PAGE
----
We often think of nonfiction books as works of journalism or academic research, or a narrative recounting of events. Nonfiction storytelling can be as creative as fiction storytelling with one important twist; the events, places and people are real. Thus the term, Real Fiction.
This cross between fictional storytelling and nonfiction is also known as creative nonfiction, or as it often referred to in slang terms, faction. This combining of fiction and factual information takes the story to an entirely new level and allows the writer to engage the reader more fully.
Real fiction must remain true to its nonfiction core. That means all information about places, people, technical details, and events must be researched to be as accurate as possible. Readers expecting to read a good quality work of nonfiction do not expect to find it plagued by errors that contradict reality.
However, the story must engage the reader, like any good work of fiction. This means developing a good storyline with facts woven in, of course. It also means well-developed characters, lots of conflict, problem solving, and all the classic elements of a good story. This engages the reader in a great tale while learning the real facts of the people and places involved.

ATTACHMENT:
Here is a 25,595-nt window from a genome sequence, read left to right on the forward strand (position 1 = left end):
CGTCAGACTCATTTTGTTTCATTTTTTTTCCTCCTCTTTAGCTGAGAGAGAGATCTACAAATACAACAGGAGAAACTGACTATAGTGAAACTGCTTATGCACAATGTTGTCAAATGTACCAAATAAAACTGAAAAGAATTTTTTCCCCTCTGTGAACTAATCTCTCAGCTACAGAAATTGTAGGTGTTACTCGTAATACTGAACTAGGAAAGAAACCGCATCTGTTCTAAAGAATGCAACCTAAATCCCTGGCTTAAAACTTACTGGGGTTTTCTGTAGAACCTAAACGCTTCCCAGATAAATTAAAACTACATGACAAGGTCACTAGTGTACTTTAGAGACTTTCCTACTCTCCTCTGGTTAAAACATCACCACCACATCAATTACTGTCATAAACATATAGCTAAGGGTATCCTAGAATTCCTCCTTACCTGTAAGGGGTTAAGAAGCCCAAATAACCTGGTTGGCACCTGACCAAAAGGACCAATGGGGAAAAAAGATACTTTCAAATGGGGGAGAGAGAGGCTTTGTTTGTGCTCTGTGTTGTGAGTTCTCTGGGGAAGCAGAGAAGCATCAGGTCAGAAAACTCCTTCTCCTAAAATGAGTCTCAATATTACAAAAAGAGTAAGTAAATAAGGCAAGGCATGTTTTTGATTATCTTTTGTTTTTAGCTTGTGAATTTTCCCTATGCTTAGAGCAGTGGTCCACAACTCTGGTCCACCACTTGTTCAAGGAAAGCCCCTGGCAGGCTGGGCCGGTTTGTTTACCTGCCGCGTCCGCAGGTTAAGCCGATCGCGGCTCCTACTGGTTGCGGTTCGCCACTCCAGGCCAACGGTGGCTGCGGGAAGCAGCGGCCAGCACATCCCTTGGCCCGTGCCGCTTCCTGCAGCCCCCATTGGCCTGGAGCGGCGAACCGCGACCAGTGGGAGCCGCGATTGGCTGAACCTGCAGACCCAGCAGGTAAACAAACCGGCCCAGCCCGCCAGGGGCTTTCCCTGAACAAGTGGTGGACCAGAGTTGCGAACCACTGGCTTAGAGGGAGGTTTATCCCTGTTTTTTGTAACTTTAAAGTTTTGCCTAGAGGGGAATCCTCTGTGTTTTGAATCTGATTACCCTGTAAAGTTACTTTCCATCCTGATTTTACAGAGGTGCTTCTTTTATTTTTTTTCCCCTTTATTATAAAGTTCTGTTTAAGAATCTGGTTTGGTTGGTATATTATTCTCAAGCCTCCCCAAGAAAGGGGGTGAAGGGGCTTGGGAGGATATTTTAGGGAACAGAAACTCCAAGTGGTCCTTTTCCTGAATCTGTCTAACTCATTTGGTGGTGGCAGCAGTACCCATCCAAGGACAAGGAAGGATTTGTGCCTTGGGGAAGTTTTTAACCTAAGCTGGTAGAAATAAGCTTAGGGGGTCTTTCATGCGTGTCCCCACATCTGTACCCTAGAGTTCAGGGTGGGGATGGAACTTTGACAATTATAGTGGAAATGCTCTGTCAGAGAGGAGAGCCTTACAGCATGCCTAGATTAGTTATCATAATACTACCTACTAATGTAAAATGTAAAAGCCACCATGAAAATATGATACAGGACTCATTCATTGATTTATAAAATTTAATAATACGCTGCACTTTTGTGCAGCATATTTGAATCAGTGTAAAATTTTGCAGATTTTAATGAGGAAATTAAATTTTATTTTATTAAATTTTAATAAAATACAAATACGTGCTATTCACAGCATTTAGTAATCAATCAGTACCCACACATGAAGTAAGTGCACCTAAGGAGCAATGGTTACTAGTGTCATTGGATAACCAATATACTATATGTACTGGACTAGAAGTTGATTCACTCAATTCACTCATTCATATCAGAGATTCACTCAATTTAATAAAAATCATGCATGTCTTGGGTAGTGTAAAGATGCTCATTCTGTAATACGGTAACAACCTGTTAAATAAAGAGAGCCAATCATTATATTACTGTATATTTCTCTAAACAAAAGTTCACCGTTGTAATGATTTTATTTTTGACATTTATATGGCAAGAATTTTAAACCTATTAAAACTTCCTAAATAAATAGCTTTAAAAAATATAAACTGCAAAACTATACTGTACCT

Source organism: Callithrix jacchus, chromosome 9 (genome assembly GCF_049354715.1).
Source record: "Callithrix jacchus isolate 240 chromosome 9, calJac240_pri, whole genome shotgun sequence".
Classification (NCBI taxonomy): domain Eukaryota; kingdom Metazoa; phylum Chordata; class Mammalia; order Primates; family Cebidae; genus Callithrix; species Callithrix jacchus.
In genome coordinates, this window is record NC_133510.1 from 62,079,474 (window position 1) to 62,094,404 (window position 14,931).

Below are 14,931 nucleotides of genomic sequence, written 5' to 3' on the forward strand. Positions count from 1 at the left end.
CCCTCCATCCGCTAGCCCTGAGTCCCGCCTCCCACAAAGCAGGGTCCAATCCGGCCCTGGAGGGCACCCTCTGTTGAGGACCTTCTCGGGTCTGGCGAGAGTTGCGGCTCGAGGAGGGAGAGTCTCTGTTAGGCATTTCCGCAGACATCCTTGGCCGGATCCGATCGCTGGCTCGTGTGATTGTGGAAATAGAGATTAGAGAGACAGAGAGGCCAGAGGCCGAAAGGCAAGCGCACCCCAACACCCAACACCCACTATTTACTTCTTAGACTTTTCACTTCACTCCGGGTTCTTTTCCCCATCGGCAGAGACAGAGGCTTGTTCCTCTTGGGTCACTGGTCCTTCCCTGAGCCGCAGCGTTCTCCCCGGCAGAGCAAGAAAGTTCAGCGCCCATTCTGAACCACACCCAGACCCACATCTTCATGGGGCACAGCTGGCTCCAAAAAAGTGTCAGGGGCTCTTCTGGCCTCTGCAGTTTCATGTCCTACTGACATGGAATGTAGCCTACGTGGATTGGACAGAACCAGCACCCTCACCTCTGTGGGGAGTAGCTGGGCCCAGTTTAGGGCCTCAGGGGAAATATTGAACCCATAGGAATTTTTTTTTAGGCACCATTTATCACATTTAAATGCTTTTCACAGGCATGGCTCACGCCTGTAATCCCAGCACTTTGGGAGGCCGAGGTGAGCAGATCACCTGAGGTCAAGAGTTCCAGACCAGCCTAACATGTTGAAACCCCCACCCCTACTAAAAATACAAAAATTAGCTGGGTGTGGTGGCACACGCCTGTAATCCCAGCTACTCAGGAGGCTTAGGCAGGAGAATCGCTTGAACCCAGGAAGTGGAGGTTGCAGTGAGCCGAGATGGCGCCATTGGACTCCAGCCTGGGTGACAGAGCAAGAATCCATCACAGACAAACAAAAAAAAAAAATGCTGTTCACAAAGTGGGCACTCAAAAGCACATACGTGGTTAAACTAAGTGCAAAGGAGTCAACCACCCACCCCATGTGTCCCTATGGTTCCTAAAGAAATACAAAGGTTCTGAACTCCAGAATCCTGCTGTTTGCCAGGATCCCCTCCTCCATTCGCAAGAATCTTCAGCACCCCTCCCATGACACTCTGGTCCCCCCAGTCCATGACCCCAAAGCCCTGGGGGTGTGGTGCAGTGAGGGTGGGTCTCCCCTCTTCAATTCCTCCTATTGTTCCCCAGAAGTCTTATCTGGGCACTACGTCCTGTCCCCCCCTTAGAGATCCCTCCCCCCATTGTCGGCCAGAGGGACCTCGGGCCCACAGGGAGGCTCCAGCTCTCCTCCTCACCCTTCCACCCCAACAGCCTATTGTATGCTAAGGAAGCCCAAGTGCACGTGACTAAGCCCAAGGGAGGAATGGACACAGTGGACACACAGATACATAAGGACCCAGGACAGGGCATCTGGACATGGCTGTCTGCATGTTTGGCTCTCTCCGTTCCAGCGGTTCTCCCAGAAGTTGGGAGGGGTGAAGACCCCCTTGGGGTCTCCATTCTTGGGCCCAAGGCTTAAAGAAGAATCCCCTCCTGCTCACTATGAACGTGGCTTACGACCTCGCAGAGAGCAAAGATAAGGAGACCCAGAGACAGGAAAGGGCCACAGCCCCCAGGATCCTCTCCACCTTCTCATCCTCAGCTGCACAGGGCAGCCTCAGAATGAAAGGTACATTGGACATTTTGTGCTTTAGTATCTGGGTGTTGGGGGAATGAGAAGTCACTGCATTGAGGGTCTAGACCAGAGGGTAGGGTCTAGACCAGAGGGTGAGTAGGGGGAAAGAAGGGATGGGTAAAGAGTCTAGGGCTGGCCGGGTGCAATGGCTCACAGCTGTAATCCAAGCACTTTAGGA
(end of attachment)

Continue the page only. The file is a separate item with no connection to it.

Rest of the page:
Being diligent with the facts does not mean the writer cannot take some creative license with the story. As long as the beginning of each scene, or sub-plot, or sequence of events, is based on actual facts, the writer may extrapolate or morph them into any new set of circumstances he or she chooses. This is where the blurring of fiction and nonfiction occurs.
Many nonfiction writers focus on their own experiences and knowledge for the source of their work. Real fiction can include such works, like memoirs or other essays about personal experience. That can also include any other material produced from interviews with interesting people, or research conducted on a particular subject.
The writing style may vary, and is not restricted to a narrative or formal reporting approach. The writer can choose to write about the characters in the first person, in the present tense, or past tense. One creative way of telling a story about factual events is to use a journalistic style, as though a reporter was guiding the reader through the journey of the story, with creative flashbacks bringing the reader into the real-time of the events.
Many people have interesting stories to tell from their own experiences, experiences of others in their family, or through work or research they have conducted over the years. Often times, when asked why they don’t write the story, the response is something like, “Nah, it’s not that exciting. No one would read it anyway.” Perhaps these individuals need to spark their creative energy by developing their story into real fiction and let the creative juices flow.